Author: William Bowe

William Bowe is a Perth-based election analyst and occasional teacher of political science. His blog, The Poll Bludger, has existed in one form or another since 2004, and is one of the most heavily trafficked websites on Australian politics.

2,129 comments on “Essential Research: leadership ratings and climate change”

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  1. Why isnt Alan Jones, Ray Hadley, Sky News, Team Murdoch
    going “Berserk” about the massive debt,
    would they be this silent if it was Labor?

  2. Cameron says:
    Sunday, January 24, 2021 at 7:59 pm
    Why isnt Alan Jones, Ray Hadley, Sky News, Team Murdoch
    going “Berserk” about the massive debt,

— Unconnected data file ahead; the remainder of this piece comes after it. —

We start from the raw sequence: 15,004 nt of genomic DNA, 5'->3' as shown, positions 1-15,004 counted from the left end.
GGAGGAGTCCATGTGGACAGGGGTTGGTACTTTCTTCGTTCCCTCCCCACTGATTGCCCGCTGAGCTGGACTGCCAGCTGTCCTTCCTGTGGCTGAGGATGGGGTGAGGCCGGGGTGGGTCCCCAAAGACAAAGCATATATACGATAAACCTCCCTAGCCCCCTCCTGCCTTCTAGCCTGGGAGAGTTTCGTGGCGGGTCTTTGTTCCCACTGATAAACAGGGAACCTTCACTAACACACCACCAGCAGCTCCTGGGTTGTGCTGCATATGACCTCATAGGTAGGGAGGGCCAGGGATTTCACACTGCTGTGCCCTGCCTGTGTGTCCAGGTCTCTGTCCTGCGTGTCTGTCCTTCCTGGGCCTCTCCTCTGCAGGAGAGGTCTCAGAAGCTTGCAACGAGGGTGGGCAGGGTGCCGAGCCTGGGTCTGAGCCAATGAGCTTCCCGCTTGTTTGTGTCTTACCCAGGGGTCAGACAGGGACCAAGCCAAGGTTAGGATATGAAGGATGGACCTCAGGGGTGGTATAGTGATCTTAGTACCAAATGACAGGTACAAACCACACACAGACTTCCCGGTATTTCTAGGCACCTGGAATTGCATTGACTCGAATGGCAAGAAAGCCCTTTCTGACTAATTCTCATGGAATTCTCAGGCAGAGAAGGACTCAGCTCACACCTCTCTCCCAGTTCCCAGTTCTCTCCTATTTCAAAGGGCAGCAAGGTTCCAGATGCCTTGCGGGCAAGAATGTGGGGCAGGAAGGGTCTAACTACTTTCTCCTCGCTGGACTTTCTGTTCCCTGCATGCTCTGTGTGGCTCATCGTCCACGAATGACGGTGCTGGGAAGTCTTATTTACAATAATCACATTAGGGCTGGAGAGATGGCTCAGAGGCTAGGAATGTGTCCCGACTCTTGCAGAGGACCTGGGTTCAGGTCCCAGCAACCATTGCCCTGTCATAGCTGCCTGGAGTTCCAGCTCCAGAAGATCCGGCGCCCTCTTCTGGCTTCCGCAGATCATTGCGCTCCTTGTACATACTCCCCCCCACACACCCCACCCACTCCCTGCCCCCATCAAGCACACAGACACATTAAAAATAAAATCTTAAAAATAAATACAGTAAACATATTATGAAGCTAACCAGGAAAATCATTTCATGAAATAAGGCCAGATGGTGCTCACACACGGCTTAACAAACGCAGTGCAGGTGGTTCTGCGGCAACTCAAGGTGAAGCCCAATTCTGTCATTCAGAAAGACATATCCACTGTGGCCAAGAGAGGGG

would they be this silent if it was Labor?
    D’oh of course conservative commentators are going to take a conservative pov. Why r u surprised? It’s the money power at work.

  3. I think this was the bridge too far for US AG Bill Barr:

    During his final weeks in office, former President Trump asked then-Attorney General Bill Barr and other top Department of Justice officials to file a Supreme Court lawsuit to overturn the presidential election, but they refused, The Wall Street Journal reports. Trump’s lawyers went as far as writing a brief for Barr and others to submit but senior DOJ officials refused, according to the report. Courts struck down dozens of Trump’s legal team’s bogus attempts to invalidate the results of the 2020 election.

    Top DOJ officials appear to have put their jobs on the line to protect the integrity of the department amid the chaos of the transition. Senior employees managed to prevent Trump from firing acting Attorney General Jeffrey Rosen at the time and replacing him with a stronger ally—an idea Trump was entertaining—by promising a mass resignation if the former president went through with it.